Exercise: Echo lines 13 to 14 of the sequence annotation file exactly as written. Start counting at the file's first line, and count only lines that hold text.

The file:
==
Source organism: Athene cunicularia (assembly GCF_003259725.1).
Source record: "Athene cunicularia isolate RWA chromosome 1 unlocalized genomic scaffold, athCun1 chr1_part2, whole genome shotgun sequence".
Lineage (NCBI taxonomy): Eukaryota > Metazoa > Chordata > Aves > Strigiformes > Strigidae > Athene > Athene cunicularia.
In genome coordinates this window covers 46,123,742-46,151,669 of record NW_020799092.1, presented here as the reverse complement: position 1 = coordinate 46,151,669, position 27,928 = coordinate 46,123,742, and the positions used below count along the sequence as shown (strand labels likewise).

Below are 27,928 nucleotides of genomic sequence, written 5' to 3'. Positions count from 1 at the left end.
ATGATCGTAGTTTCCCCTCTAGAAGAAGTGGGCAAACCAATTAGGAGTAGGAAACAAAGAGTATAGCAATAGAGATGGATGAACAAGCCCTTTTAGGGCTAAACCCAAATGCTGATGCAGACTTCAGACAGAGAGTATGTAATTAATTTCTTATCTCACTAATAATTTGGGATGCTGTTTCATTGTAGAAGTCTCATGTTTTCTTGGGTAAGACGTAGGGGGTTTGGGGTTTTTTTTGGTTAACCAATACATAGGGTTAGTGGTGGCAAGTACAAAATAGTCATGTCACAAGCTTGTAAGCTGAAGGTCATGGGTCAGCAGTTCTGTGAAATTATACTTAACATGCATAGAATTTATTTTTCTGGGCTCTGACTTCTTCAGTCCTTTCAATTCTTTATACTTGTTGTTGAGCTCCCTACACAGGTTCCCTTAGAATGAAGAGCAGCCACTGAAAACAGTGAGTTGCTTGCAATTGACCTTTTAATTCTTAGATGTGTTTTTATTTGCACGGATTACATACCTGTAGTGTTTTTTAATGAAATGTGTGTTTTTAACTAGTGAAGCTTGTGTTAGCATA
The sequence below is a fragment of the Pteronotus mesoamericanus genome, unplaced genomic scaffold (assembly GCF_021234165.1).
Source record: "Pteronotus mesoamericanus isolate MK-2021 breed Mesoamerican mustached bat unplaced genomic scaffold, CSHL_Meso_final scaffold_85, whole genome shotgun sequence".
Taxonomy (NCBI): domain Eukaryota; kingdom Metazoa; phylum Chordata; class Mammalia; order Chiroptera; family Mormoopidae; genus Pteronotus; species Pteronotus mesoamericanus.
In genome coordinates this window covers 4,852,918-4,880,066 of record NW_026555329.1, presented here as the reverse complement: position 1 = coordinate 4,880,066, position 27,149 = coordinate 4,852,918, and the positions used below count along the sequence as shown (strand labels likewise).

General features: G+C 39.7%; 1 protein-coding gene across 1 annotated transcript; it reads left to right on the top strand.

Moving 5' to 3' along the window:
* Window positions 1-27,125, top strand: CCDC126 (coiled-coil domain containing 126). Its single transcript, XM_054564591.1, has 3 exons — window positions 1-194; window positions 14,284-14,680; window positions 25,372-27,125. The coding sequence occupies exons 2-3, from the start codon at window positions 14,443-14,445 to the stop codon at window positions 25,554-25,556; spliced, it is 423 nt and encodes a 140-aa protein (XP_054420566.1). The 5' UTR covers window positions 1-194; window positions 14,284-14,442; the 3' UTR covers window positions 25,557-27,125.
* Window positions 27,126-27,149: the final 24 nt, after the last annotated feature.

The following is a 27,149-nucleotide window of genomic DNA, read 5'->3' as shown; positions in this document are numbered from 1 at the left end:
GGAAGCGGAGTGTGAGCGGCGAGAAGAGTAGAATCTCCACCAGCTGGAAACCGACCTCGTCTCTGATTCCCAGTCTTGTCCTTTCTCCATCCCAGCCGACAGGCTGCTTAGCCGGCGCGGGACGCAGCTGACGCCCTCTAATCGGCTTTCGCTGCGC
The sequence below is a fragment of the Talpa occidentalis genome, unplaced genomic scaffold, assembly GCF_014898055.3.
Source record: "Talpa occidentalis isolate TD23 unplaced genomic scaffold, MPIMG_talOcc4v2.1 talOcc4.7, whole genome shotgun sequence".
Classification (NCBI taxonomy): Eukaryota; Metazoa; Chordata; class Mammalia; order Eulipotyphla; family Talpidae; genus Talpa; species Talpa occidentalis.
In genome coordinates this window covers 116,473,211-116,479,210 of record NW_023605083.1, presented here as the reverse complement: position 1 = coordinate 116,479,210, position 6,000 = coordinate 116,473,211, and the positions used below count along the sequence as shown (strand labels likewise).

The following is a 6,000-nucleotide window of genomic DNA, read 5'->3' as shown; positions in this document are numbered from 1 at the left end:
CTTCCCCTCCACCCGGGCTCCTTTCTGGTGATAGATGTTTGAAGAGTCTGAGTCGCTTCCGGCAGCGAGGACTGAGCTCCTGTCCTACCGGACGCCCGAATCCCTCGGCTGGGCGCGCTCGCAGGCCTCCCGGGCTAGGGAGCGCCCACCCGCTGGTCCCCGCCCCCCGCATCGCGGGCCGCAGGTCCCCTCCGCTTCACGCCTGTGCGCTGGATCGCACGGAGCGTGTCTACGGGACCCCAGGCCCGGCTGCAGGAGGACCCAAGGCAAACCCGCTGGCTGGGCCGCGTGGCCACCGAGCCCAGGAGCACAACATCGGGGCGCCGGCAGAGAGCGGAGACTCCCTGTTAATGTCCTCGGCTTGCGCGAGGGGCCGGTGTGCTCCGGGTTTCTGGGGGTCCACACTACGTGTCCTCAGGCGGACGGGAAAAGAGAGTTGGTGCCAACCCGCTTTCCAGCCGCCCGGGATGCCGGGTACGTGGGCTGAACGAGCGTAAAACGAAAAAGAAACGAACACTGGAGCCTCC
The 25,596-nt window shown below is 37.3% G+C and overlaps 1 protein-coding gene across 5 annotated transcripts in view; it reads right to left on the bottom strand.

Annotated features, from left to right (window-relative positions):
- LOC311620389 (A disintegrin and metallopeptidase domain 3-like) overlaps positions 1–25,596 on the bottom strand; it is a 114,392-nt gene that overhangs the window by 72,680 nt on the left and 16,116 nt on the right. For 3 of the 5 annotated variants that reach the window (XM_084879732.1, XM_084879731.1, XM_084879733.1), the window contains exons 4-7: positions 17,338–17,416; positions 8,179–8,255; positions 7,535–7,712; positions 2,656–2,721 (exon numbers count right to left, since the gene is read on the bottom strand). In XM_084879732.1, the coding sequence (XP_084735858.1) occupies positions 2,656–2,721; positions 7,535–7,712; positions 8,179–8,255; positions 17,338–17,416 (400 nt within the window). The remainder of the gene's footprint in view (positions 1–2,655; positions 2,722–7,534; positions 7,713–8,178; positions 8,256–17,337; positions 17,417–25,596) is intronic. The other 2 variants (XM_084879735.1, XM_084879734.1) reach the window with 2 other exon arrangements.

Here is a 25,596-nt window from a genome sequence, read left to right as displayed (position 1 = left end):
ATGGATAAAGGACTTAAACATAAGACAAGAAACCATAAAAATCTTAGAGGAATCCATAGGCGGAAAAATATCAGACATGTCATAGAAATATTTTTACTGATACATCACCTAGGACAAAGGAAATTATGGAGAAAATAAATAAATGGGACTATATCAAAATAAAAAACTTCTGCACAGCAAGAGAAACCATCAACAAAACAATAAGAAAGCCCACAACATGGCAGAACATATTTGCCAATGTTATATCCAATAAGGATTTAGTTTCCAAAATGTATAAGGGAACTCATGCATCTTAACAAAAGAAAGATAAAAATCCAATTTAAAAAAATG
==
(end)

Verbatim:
* Window positions 1-27,125, top strand: CCDC126 (coiled-coil domain containing 126). Its single transcript, XM_054564591.1, has 3 exons — window positions 1-194; window positions 14,284-14,680; window positions 25,372-27,125. The coding sequence occupies exons 2-3, from the start codon at window positions 14,443-14,445 to the stop codon at window positions 25,554-25,556; spliced, it is 423 nt and encodes a 140-aa protein (XP_054420566.1). The 5' UTR covers window positions 1-194; window positions 14,284-14,442; the 3' UTR covers window positions 25,557-27,125.
* Window positions 27,126-27,149: the final 24 nt, after the last annotated feature.